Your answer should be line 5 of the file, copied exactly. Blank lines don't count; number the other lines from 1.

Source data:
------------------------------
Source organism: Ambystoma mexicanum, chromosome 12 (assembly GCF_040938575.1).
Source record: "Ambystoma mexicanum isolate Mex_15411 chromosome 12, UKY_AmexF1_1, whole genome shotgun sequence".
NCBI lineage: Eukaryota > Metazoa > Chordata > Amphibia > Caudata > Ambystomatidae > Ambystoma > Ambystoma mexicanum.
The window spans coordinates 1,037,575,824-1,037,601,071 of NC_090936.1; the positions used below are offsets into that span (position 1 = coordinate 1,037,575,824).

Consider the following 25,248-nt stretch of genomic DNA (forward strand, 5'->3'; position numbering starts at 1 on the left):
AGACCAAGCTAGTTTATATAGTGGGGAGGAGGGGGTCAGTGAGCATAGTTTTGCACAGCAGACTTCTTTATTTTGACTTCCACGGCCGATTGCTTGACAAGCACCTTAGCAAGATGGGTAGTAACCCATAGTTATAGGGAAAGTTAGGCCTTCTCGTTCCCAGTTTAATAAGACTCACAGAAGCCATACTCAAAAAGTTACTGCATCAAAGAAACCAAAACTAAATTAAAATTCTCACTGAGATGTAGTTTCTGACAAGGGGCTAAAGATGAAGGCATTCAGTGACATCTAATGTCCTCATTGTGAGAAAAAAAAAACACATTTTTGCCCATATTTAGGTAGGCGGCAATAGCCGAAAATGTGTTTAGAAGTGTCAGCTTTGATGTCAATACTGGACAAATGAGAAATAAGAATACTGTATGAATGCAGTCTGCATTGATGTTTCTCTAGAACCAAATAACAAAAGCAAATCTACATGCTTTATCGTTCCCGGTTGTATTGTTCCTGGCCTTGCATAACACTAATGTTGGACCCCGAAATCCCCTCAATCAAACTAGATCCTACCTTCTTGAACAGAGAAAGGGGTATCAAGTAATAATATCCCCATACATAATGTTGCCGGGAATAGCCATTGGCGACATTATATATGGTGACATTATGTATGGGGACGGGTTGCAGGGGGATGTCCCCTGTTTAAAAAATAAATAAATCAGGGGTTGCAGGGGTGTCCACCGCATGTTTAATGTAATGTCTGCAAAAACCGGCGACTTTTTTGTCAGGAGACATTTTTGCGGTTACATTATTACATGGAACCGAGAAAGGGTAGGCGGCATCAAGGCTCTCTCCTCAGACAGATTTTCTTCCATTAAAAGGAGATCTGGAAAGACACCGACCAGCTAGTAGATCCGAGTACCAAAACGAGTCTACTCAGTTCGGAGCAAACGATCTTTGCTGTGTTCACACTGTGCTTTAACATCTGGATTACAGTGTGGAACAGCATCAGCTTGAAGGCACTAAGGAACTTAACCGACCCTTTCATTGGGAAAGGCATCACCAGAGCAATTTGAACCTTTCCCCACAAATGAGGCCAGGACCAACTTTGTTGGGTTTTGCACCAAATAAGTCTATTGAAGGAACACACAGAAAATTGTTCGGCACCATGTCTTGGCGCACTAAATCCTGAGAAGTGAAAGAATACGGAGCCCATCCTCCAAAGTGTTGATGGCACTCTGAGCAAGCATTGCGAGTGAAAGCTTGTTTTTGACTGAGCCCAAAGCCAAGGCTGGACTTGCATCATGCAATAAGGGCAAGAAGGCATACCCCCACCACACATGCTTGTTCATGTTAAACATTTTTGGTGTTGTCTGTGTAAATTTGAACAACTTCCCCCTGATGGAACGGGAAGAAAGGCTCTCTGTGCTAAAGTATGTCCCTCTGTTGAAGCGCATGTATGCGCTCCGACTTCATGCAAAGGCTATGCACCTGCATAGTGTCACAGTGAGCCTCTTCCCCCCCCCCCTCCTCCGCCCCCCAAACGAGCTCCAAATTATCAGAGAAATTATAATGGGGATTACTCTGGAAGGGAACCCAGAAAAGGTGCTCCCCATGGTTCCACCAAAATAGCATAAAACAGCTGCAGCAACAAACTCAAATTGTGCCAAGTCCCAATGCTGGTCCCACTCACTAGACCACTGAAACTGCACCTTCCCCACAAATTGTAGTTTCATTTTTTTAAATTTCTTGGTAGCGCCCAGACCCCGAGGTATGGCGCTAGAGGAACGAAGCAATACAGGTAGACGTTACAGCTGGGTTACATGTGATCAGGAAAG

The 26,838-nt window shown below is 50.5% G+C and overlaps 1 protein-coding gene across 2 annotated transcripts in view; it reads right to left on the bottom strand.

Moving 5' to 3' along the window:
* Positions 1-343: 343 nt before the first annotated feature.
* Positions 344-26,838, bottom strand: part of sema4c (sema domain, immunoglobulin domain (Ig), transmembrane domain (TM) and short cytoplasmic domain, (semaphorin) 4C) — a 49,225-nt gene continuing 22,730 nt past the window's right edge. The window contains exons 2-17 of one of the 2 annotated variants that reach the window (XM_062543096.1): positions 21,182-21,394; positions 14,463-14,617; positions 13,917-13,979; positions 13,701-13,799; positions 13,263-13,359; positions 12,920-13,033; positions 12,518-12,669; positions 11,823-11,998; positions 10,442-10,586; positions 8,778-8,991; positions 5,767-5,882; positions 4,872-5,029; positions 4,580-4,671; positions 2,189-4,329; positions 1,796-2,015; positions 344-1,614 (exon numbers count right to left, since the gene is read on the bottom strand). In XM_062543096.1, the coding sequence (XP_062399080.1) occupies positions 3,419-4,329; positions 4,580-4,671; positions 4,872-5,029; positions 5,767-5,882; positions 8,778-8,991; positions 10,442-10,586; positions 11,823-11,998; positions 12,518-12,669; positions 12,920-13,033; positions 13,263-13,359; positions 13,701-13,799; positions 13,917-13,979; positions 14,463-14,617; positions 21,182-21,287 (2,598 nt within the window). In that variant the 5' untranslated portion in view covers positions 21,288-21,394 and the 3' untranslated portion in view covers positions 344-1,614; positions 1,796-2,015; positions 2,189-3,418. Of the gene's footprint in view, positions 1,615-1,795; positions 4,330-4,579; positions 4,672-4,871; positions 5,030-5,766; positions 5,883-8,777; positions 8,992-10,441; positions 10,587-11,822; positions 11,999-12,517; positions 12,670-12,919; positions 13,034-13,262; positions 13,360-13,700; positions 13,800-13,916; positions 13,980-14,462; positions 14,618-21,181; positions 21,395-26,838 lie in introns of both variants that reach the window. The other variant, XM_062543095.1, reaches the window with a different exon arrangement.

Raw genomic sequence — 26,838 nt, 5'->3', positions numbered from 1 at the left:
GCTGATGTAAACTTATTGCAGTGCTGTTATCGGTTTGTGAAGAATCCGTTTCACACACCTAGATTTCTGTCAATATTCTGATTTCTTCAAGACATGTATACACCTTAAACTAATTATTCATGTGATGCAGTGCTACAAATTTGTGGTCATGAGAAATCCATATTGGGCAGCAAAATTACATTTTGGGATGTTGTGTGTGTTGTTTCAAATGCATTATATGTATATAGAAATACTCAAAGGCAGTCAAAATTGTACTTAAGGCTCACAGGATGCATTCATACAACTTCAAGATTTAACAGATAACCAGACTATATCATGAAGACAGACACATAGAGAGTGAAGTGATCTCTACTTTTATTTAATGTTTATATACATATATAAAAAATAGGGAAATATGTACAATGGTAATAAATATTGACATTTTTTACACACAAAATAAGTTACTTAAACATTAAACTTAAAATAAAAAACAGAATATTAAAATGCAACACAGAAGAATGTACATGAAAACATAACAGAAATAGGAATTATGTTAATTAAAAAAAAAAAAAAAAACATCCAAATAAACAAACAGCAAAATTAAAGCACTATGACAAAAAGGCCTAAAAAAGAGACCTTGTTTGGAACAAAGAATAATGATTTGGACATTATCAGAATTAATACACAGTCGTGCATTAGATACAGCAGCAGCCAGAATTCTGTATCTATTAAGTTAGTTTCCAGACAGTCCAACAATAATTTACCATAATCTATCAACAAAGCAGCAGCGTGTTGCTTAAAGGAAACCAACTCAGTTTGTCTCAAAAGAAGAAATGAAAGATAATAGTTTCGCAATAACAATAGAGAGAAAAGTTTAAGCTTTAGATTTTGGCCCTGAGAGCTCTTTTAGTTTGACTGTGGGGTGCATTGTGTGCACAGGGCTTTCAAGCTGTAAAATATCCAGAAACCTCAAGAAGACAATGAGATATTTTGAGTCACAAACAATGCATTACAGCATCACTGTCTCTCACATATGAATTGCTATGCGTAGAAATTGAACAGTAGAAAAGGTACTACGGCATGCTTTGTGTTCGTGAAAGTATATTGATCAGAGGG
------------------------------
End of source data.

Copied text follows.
Consider the following 25,248-nt stretch of genomic DNA (forward strand, 5'->3'; position numbering starts at 1 on the left):